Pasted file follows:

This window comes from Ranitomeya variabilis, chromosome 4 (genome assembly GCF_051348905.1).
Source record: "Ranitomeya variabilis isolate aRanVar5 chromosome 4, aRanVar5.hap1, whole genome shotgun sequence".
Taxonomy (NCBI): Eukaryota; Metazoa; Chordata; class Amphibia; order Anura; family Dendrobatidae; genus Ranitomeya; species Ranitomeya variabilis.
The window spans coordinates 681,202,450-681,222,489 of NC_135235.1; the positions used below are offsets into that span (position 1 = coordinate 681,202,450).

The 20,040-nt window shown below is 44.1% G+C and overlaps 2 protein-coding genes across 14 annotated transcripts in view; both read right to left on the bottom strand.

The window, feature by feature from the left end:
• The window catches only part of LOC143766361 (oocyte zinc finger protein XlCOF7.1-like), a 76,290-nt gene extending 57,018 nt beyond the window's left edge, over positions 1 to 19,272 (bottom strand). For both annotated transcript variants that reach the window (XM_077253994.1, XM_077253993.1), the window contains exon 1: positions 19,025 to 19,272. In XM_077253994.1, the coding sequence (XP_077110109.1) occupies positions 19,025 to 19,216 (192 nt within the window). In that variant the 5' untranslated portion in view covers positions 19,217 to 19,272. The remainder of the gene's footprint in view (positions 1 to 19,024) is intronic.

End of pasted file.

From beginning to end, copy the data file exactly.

This window comes from Ranitomeya variabilis, chromosome 4 (genome assembly GCF_051348905.1).
Source record: "Ranitomeya variabilis isolate aRanVar5 chromosome 4, aRanVar5.hap1, whole genome shotgun sequence".
Taxonomy (NCBI): Eukaryota; Metazoa; Chordata; class Amphibia; order Anura; family Dendrobatidae; genus Ranitomeya; species Ranitomeya variabilis.
The window spans coordinates 681,202,450-681,222,489 of NC_135235.1; the positions used below are offsets into that span (position 1 = coordinate 681,202,450).

The 20,040-nt window shown below is 44.1% G+C and overlaps 2 protein-coding genes across 14 annotated transcripts in view; both read right to left on the bottom strand.

The window, feature by feature from the left end:
• The window catches only part of LOC143766361 (oocyte zinc finger protein XlCOF7.1-like), a 76,290-nt gene extending 57,018 nt beyond the window's left edge, over positions 1 to 19,272 (bottom strand). For both annotated transcript variants that reach the window (XM_077253994.1, XM_077253993.1), the window contains exon 1: positions 19,025 to 19,272. In XM_077253994.1, the coding sequence (XP_077110109.1) occupies positions 19,025 to 19,216 (192 nt within the window). In that variant the 5' untranslated portion in view covers positions 19,217 to 19,272. The remainder of the gene's footprint in view (positions 1 to 19,024) is intronic.